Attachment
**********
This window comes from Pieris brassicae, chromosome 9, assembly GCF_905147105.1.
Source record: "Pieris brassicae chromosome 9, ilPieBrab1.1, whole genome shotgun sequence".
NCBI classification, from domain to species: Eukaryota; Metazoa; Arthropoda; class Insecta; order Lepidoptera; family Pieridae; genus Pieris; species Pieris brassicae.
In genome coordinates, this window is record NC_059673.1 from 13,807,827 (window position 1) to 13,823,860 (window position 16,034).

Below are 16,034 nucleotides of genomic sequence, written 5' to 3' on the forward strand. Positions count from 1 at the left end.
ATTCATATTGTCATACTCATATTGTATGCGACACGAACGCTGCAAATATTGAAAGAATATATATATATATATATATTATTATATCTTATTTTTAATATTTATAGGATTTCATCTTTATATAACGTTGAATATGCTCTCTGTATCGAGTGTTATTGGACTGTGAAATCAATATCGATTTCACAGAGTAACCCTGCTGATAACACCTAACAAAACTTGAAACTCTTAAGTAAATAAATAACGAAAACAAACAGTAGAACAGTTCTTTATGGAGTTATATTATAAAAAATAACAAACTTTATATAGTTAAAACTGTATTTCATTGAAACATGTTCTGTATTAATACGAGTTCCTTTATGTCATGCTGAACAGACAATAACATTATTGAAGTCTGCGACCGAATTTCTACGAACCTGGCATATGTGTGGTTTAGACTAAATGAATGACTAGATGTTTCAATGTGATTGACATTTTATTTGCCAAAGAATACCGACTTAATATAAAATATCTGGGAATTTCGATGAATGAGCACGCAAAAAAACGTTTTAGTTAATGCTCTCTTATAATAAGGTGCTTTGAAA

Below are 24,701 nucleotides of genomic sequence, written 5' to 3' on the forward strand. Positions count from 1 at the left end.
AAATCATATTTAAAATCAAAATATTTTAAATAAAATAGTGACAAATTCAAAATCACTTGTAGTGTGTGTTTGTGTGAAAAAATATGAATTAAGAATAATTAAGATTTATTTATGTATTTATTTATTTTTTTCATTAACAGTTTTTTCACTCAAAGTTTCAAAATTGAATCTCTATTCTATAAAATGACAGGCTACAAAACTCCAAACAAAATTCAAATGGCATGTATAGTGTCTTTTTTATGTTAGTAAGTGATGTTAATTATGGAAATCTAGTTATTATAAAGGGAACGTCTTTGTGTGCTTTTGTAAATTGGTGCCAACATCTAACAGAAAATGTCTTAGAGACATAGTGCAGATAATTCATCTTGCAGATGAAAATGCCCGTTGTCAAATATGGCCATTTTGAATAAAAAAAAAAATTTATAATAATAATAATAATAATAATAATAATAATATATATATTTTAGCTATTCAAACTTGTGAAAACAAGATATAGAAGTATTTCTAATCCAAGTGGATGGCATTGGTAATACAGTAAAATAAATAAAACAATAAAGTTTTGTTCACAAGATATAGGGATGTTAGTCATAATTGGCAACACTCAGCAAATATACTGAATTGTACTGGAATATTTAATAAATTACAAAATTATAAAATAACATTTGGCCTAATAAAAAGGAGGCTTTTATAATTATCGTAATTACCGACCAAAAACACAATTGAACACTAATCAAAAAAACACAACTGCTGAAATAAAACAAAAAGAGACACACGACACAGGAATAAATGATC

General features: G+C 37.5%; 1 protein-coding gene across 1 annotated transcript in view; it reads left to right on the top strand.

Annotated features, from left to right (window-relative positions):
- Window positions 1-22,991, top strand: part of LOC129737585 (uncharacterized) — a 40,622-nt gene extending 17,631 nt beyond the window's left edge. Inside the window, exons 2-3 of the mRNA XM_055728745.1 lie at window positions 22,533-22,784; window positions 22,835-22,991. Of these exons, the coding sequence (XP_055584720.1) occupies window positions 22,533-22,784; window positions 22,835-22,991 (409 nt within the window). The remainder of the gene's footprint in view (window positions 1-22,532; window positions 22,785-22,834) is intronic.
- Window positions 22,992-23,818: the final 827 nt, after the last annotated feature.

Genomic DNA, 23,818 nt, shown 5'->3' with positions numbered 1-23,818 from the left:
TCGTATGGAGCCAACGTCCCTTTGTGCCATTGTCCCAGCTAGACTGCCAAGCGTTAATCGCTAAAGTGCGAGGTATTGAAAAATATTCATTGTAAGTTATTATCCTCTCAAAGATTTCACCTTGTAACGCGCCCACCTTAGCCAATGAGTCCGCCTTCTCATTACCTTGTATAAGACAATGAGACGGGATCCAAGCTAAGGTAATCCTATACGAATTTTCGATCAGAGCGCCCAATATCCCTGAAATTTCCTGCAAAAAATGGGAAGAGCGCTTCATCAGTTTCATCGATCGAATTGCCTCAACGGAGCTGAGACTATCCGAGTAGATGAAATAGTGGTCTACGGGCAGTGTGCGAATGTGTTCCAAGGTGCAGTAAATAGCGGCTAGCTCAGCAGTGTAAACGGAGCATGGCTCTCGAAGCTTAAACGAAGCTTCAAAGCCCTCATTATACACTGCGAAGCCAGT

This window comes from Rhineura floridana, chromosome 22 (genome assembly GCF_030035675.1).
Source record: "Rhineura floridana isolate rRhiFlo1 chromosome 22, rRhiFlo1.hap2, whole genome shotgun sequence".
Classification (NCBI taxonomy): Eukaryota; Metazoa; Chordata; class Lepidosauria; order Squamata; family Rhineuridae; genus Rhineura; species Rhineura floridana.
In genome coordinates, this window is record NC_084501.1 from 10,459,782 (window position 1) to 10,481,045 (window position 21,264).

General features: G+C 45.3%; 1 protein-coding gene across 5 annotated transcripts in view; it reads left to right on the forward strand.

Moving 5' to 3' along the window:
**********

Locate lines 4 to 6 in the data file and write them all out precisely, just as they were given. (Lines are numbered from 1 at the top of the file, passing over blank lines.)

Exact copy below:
In genome coordinates, this window is record NC_059673.1 from 13,807,827 (window position 1) to 13,823,860 (window position 16,034).

Below are 16,034 nucleotides of genomic sequence, written 5' to 3' on the forward strand. Positions count from 1 at the left end.
ATTCATATTGTCATACTCATATTGTATGCGACACGAACGCTGCAAATATTGAAAGAATATATATATATATATATATTATTATATCTTATTTTTAATATTTATAGGATTTCATCTTTATATAACGTTGAATATGCTCTCTGTATCGAGTGTTATTGGACTGTGAAATCAATATCGATTTCACAGAGTAACCCTGCTGATAACACCTAACAAAACTTGAAACTCTTAAGTAAATAAATAACGAAAACAAACAGTAGAACAGTTCTTTATGGAGTTATATTATAAAAAATAACAAACTTTATATAGTTAAAACTGTATTTCATTGAAACATGTTCTGTATTAATACGAGTTCCTTTATGTCATGCTGAACAGACAATAACATTATTGAAGTCTGCGACCGAATTTCTACGAACCTGGCATATGTGTGGTTTAGACTAAATGAATGACTAGATGTTTCAATGTGATTGACATTTTATTTGCCAAAGAATACCGACTTAATATAAAATATCTGGGAATTTCGATGAATGAGCACGCAAAAAAACGTTTTAGTTAATGCTCTCTTATAATAAGGTGCTTTGAAA